Dearth of flowers, lights looms large ahead of TiharAfter scarcity-hit Dashain, shortage of lights and flowers looms large during the Tihar festival in the Valley due to quake-damaged northern trade route and India’s unofficial blockade
After scarcity-hit Dashain, shortage of lights and flowers looms large during the Tihar festival in the Valley due to quake-damaged northern trade route and India’s unofficial blockade in the south.
Almost all the lights sold in Kathmandu for decorating houses for the festival are imported from China while about a quarter of total flower supply comes from India. After the Gorkha earthquake, Tatopani entry point has remained closed due to heavy damages to the cross-border trade route with northern neighbour China. On the other hand, southern neighbour India has closed its border to cargo movement into Nepal after the promulgation of new constitution.
For the country’s floriculture industry, Tihar is the busiest time of the year when sales go boom. Florists do a business of more than Rs14 million during this season. Meanwhile, as per the projection of the Nepal Electric Traders Association, electric lights worth Rs30 million will be sold in the country during the festival.
Tihar is one of the two major festivals in Nepal when people decorate their houses with flowers and lights. People light oil and electric lights throughout the night during the five-day festival and use marigold flowers in large quantities for various pujas.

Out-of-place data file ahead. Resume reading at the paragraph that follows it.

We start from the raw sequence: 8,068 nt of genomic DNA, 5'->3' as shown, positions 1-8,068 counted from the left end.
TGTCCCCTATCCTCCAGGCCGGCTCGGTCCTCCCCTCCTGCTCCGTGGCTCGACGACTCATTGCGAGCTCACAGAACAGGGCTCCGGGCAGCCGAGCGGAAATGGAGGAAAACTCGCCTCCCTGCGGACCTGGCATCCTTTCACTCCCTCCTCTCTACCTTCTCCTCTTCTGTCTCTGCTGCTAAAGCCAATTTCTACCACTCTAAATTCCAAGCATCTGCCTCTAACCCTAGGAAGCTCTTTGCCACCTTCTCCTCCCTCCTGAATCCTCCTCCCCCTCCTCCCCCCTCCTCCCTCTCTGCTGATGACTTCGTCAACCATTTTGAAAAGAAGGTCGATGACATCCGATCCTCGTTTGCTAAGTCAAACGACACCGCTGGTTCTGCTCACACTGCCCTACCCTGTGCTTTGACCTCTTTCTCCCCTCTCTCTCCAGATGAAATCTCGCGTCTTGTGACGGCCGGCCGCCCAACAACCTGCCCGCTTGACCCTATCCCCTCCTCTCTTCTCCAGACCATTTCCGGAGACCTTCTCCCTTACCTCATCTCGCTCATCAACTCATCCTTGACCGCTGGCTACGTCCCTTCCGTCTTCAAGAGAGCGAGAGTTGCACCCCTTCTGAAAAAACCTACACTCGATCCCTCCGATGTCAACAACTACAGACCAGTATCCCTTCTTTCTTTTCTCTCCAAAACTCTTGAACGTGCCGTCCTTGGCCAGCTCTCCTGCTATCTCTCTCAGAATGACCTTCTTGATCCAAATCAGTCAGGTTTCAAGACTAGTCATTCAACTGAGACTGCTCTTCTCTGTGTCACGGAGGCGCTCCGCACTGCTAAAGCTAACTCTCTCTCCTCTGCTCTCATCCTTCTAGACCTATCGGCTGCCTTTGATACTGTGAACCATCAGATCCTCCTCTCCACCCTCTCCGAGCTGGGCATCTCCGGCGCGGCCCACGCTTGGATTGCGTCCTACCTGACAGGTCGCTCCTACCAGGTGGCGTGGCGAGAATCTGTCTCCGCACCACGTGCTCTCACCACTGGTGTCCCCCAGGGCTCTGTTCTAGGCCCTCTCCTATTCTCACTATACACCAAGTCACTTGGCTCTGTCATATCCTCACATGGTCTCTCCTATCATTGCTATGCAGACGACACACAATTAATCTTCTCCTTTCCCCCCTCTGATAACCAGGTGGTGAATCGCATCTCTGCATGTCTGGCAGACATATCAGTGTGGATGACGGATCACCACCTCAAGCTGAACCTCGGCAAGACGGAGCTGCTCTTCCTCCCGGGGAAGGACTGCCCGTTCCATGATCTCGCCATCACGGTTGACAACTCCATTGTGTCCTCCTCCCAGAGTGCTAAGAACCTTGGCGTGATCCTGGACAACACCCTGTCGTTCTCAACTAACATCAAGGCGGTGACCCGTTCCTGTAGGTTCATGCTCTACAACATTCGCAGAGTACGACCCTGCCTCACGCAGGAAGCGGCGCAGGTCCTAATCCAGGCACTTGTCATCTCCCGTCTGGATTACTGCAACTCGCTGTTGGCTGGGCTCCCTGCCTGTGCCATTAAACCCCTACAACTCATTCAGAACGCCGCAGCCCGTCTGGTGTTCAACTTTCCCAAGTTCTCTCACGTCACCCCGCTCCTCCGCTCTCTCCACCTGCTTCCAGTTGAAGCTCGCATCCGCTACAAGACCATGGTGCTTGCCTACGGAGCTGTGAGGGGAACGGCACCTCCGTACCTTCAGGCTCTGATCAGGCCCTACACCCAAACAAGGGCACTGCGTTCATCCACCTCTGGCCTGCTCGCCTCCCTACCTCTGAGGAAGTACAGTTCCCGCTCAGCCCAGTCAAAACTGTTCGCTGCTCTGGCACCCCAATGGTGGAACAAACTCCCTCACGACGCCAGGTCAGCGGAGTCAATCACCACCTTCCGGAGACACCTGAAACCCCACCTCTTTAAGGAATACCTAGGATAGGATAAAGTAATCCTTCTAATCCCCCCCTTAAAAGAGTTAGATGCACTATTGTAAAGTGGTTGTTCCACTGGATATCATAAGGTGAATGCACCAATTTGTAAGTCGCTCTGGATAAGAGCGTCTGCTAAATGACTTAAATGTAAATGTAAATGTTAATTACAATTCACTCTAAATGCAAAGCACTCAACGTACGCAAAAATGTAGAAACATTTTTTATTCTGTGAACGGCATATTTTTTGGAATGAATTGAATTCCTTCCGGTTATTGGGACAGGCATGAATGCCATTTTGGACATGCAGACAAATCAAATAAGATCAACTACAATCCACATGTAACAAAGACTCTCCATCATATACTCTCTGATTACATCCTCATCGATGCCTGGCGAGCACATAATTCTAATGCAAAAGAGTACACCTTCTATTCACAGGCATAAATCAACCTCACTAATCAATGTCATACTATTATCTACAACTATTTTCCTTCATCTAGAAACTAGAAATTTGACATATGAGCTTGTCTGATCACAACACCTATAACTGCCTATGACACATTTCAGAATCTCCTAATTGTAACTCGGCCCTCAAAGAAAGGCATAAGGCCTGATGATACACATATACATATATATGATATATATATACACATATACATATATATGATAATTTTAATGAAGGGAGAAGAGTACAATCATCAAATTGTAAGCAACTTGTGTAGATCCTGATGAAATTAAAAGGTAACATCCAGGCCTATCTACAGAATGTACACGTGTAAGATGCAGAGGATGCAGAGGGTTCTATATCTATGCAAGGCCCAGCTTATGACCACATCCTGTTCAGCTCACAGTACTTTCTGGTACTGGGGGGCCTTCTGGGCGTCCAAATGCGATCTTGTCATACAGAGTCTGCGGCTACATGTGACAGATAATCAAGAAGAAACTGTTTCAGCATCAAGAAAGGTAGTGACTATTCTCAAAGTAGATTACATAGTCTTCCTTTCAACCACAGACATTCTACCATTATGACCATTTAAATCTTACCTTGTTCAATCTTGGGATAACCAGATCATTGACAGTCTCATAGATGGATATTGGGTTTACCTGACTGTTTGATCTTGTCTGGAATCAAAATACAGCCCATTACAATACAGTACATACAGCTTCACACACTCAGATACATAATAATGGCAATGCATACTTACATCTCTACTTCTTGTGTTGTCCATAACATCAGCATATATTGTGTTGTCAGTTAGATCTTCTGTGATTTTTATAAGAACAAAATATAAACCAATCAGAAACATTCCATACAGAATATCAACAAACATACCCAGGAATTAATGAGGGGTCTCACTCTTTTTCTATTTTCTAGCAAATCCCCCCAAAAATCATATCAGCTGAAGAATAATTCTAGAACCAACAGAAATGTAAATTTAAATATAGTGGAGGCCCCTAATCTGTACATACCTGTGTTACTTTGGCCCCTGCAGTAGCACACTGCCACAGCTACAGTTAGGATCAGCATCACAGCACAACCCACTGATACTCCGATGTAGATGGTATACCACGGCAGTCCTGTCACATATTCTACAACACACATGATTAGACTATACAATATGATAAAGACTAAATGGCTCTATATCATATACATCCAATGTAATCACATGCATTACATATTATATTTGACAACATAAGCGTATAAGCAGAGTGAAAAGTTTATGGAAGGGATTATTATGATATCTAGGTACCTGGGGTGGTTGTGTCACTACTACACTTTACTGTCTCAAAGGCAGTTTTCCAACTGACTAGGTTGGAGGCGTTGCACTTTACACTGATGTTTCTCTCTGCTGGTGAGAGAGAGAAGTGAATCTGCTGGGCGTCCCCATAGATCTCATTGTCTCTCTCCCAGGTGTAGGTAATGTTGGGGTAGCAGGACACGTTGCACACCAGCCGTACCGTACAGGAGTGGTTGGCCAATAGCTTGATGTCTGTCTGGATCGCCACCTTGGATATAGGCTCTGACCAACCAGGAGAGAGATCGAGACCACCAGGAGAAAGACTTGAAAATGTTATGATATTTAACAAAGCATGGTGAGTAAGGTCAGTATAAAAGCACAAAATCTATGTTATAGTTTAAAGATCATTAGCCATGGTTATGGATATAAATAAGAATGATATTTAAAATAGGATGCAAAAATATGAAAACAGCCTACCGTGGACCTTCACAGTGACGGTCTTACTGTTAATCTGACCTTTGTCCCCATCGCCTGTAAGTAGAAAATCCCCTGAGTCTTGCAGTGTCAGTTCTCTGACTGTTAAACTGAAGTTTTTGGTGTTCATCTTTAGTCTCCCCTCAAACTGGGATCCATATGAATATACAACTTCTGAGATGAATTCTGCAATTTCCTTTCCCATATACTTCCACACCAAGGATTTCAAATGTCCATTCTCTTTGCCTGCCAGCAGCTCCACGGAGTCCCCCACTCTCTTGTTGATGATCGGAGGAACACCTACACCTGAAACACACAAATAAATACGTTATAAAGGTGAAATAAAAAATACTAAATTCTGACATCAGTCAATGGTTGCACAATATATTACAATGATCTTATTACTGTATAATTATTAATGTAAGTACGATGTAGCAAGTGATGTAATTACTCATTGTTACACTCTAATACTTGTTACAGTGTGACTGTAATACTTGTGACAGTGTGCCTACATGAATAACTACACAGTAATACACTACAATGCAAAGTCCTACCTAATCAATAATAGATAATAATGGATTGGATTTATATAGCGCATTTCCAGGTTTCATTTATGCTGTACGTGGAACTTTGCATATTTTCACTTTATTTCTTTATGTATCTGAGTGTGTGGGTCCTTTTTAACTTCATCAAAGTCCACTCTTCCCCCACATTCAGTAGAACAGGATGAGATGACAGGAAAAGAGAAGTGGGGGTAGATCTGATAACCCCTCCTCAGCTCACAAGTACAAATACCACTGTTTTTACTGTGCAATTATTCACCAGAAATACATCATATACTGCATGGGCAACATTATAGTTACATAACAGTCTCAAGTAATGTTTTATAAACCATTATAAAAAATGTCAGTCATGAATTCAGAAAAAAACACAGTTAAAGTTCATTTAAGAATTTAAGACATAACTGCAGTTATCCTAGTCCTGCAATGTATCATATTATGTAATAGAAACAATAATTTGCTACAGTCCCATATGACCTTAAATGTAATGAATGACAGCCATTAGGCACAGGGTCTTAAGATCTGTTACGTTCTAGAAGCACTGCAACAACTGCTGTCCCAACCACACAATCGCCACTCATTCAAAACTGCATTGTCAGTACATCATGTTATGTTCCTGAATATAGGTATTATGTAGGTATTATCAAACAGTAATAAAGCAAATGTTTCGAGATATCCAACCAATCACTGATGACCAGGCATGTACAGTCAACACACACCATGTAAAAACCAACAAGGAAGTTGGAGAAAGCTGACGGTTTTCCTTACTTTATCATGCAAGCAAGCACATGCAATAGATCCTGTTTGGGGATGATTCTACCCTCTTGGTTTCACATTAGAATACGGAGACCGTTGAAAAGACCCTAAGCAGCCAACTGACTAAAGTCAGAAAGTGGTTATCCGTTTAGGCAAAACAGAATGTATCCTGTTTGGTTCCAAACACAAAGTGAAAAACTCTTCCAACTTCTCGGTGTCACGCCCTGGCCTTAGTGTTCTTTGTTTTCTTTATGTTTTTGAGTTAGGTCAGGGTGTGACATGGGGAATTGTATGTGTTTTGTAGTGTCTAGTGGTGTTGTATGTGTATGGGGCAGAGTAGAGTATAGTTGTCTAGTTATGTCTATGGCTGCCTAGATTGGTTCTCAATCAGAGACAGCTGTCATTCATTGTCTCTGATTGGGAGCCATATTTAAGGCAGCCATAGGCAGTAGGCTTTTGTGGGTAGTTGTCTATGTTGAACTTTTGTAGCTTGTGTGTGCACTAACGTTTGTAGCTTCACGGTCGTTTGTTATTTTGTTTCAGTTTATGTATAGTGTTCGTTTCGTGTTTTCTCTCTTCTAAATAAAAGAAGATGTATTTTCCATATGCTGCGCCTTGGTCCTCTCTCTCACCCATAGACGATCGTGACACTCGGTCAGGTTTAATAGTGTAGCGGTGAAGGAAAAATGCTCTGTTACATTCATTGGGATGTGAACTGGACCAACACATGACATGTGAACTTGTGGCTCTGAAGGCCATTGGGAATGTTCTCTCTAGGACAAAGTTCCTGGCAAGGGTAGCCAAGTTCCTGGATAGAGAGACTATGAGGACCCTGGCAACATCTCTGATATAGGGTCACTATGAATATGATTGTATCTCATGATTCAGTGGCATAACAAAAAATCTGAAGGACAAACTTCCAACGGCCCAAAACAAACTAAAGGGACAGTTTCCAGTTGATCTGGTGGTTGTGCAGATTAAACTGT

Chairman of the Floriculture Association of Nepal, Loknath Gaire, predicts a shortage of flowers this festival. “We used to import marigold flowers from India, which has sealed its border,” Gaire said. “Local production has also dropped due to the April 25 earthquake and it is also difficult to bring flowers into the Valley due to the shortage of fuel.”
Likewise, Kabindra Kumar Devkota, proprietor of an electric shop at Bhotebahal in the Capital, says he has no goods to sell for Deepawali celebrations. “LED lights are the latest trend among people as they are increasingly abandoning traditional candles and oil lamps during Tihar and all of it used to be imported from China,” he said.
Amid scarcity, people are preparing to celebrate Tihar with some compromises. Pragya Rijal of Kandaghari in the Valley said instead of marigold flowers, she will prepare garlands of chrysanthemum (godavari) and globe amaranth (makhmali) flowers for her brother on Bhai Tika. “For Deepawali this year, we have to make do with oil lamps and candle lights only,” she
said. “It is hard to fully enjoy during festivals when you cannot get what you want in the market. But, we have to make an effort to celebrate with what we have with our families.”
Nevertheless, traders are weighing their options to meet Valley’s lights and flowers demand. Gaire expects domestic production to fulfil demand. “As Tihar arrives slightly late this year, farmers will have more time for harvest while people can try flowers, apart from marigold, which we have in abundance.” Similarly, light trader Devkota said traders like him are planning to bring lights from China through air.